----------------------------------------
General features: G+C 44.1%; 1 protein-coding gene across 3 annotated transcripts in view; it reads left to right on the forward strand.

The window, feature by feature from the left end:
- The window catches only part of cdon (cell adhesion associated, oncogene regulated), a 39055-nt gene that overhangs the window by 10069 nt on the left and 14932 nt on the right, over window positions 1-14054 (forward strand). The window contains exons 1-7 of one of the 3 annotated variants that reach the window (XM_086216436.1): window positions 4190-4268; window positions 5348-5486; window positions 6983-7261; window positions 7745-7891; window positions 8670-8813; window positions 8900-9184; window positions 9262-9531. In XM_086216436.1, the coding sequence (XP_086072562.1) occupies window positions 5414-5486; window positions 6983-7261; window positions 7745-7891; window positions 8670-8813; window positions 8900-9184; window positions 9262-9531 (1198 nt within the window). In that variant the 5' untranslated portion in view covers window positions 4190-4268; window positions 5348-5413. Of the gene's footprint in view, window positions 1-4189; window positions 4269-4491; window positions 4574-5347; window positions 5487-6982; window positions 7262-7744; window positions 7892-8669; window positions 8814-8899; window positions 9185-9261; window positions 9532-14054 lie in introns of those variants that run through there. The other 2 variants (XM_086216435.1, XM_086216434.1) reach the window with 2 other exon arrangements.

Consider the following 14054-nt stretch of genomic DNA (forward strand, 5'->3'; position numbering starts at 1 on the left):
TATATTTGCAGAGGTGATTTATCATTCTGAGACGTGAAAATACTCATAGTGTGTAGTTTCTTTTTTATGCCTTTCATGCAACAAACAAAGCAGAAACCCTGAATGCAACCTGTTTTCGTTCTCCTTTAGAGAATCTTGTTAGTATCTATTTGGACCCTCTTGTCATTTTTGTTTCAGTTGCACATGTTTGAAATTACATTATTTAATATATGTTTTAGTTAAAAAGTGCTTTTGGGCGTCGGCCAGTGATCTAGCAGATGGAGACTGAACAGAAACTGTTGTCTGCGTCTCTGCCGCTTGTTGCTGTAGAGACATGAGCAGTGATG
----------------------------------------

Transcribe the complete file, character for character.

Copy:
General features: G+C 44.1%; 1 protein-coding gene across 3 annotated transcripts in view; it reads left to right on the forward strand.

The window, feature by feature from the left end:
- The window catches only part of cdon (cell adhesion associated, oncogene regulated), a 39055-nt gene that overhangs the window by 10069 nt on the left and 14932 nt on the right, over window positions 1-14054 (forward strand). The window contains exons 1-7 of one of the 3 annotated variants that reach the window (XM_086216436.1): window positions 4190-4268; window positions 5348-5486; window positions 6983-7261; window positions 7745-7891; window positions 8670-8813; window positions 8900-9184; window positions 9262-9531. In XM_086216436.1, the coding sequence (XP_086072562.1) occupies window positions 5414-5486; window positions 6983-7261; window positions 7745-7891; window positions 8670-8813; window positions 8900-9184; window positions 9262-9531 (1198 nt within the window). In that variant the 5' untranslated portion in view covers window positions 4190-4268; window positions 5348-5413. Of the gene's footprint in view, window positions 1-4189; window positions 4269-4491; window positions 4574-5347; window positions 5487-6982; window positions 7262-7744; window positions 7892-8669; window positions 8814-8899; window positions 9185-9261; window positions 9532-14054 lie in introns of those variants that run through there. The other 2 variants (XM_086216435.1, XM_086216434.1) reach the window with 2 other exon arrangements.

Consider the following 14054-nt stretch of genomic DNA (forward strand, 5'->3'; position numbering starts at 1 on the left):
TATATTTGCAGAGGTGATTTATCATTCTGAGACGTGAAAATACTCATAGTGTGTAGTTTCTTTTTTATGCCTTTCATGCAACAAACAAAGCAGAAACCCTGAATGCAACCTGTTTTCGTTCTCCTTTAGAGAATCTTGTTAGTATCTATTTGGACCCTCTTGTCATTTTTGTTTCAGTTGCACATGTTTGAAATTACATTATTTAATATATGTTTTAGTTAAAAAGTGCTTTTGGGCGTCGGCCAGTGATCTAGCAGATGGAGACTGAACAGAAACTGTTGTCTGCGTCTCTGCCGCTTGTTGCTGTAGAGACATGAGCAGTGATG